For June’s “Tea and a Book” I am celebrating the work of Winifred Holtby (1898-1935), an English author who published seven novels, two books of poetry, two collections of short stories, and a critical memoir of Virginia Woolf, all before succumbing to kidney disease at the age of thirty-seven.
Holtby was born in Yorkshire to a prosperous farming family. After a brief stint in the Women’s Army Auxiliary Corps at the end of WWI, she began her studies at Somerville College at Oxford. There she met Vera Brittain—-activist, reformer, and author of Testament of Youth. Brittain ignited Holtby’s socialist fervor, and the two later lived together in London, along with Vera’s husband, George Catlin.
My favorite of Holtby’s novels is South Riding (1936). I’ve read it twice, and I’m overdue for a third go. It reminds me of George Eliot’s Middlemarch (another favorite), with its large and diverse cast of characters, focus on local government and social issues, and sensitive portrayal of flawed characters. However, if you are leery of diving into a five-hundred page novel at this moment, I can enthusiastically recommend the 2011 BBC adaptation starring Anna Maxwell Martin and David Morrissey. (I watched the series first and loved it, but the novel offers so much more.)
Recently I indulged in two of Holtby’s earlier works. First, I listened to the BBC Radio dramatization of The Crowded Street, having already read the novel a few years ago. The recording was quite good, and it might be a great place to start if you wish to dip your toe into Holtby’s works. The two-hour dramatization is available at Audible.com. (Brace yourself for a bit of melodrama.)
After that I settled down to read Holtby’s very first novel, Anderby Wold. This was published in 1923 when Holtby was a mere twenty-five years old. It brought to mind stories like Hardy’s Far From the Madding Crowd and Gaskell’s North and South, though perhaps it wasn’t quite so romantic. Mary Robson, married to a dull man with little initiative, efficiently manages her own land and stock, dealing firmly but fairly with employees and villagers. Mary’s solid foundation is rocked, however, by the arrival to her village of a clever young socialist. Soon enough, the farm laborers are striking! Worse yet, Mary finds herself very inconveniently attracted to the recently arrived trouble-maker.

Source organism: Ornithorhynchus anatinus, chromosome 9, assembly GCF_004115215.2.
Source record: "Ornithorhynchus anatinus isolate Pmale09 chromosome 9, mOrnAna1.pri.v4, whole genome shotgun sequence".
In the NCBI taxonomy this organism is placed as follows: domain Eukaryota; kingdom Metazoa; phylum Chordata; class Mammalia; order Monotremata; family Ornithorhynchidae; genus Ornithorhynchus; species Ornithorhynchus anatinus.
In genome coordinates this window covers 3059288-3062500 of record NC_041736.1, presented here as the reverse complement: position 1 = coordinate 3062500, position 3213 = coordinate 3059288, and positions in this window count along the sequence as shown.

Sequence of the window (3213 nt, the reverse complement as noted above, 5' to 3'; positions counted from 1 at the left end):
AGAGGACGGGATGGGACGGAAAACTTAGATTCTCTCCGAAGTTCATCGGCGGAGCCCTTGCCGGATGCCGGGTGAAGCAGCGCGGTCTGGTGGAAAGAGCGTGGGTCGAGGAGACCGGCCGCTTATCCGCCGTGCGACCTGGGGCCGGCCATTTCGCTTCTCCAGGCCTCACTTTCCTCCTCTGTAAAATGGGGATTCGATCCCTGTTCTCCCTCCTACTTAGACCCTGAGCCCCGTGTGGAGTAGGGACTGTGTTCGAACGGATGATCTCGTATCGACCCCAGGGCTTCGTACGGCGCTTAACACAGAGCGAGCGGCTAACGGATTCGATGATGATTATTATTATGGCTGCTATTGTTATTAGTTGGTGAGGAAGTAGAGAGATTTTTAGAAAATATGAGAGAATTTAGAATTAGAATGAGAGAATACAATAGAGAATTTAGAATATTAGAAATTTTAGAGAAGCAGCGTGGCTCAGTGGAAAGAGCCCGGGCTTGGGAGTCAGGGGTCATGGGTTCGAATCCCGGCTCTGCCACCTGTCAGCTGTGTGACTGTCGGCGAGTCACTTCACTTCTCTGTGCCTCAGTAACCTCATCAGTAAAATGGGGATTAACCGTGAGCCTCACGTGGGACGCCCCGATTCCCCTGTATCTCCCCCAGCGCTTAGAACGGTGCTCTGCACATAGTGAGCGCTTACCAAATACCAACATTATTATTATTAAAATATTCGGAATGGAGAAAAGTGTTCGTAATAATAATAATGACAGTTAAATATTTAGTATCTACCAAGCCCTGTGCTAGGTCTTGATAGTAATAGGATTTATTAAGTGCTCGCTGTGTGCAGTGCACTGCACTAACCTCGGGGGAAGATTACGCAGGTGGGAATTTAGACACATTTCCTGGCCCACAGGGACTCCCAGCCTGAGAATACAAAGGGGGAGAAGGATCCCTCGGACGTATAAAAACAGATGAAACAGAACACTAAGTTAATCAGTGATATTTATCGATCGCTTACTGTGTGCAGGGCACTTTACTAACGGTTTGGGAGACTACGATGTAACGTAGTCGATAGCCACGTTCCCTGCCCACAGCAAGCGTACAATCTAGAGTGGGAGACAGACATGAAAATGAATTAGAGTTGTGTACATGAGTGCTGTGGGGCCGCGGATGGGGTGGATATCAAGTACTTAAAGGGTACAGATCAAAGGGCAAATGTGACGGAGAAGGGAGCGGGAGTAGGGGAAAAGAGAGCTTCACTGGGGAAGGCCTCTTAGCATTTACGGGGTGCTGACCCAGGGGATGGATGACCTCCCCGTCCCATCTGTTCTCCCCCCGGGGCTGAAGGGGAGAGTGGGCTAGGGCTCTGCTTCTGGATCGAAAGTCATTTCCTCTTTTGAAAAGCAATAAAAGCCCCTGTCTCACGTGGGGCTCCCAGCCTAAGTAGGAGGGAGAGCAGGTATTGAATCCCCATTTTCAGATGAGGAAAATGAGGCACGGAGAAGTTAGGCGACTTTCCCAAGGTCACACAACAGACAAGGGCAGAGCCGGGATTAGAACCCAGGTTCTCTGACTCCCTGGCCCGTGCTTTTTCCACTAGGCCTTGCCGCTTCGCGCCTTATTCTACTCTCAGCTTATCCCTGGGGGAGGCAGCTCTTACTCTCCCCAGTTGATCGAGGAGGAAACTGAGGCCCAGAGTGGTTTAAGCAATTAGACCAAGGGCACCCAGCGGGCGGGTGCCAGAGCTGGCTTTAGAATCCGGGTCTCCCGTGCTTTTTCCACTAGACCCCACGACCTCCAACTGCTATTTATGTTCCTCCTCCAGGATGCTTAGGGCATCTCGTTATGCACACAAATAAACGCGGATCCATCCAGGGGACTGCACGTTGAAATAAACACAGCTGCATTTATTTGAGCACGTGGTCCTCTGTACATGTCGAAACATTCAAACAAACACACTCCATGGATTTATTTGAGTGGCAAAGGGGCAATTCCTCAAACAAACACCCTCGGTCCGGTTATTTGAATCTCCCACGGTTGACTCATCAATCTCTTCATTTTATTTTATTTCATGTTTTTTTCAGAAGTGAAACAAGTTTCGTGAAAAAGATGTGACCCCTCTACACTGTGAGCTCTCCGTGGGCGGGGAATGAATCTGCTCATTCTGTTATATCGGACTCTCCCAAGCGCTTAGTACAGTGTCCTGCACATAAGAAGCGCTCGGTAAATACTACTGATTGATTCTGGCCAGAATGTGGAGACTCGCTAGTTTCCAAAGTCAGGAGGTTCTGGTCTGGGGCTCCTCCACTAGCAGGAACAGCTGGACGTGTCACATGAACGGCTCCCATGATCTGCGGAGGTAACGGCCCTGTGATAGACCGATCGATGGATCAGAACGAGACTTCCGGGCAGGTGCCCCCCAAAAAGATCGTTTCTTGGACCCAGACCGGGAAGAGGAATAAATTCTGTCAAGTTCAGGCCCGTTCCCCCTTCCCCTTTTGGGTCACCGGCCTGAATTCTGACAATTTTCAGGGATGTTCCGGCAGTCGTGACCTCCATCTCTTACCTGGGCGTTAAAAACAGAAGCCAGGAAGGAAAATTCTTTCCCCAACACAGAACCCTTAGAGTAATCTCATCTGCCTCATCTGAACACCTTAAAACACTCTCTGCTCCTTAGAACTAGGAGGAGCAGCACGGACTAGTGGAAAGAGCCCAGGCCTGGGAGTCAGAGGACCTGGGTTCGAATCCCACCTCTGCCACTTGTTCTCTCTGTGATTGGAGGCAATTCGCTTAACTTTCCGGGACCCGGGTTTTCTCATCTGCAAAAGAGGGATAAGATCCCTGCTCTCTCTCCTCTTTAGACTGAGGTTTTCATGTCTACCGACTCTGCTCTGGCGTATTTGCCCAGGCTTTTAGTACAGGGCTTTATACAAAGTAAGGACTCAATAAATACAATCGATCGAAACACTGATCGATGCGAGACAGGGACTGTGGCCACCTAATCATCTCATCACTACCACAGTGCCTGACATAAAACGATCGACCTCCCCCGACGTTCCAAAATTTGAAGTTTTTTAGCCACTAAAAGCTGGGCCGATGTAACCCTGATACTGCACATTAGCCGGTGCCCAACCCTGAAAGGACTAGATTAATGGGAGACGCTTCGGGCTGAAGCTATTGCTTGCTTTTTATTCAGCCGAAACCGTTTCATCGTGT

Holtby was an ardent socialist for most of her life, but it’s clear from her novels that her rural upbringing instilled a deep concern for agrarian settings and well-meaning landowners. What I love about Holtby’s books is that all the major characters have sympathetic moments and authentic motivations. There’s no mustache twirling, nor are there clunky plot contrivances. For the most part, Holtby’s fictional worlds seem very real, pulling you in and making you care even when you thought you wouldn’t.
The best news? Four Holtby novels remain for me to read!
And now for tea . . .
Today I’m recommending the Golden Jamguri Assam, recently purchased in London at the Selfridges Mariage Frères kiosk. It doesn’t seem to be available on the Mariage Frères website at the moment, and thus it took me a while to find a decent description. I do know that it’s pretty pricey (ouch!), but also LOVELY to drink. I usually have to put milk in my Assam to soften it a bit, but this golden-tipped leaf brews into a very smooth and enlivening cup of tea.
The official spiel
In the highlands of Assam, the organic garden of Jamguri (known as the “land of berries”), which straddles the tropical sky and the fertile soil, has custom-made for Mariage Frères a grand black tea, exclusive and precious.
Carefully plucked, the long, elegant leaves are rich in golden buds. Fragrant, the leaves exhale majestic, intense breaths of cacao, ripe fruit and candied banana. The cup is voluptuous, displaying superb amber liquor with end notes of honey and roasted apple and vanilla.
(You gotta love the way the French describe tea!)
**You’ll find more photographs of the tea and books at my Instagram.**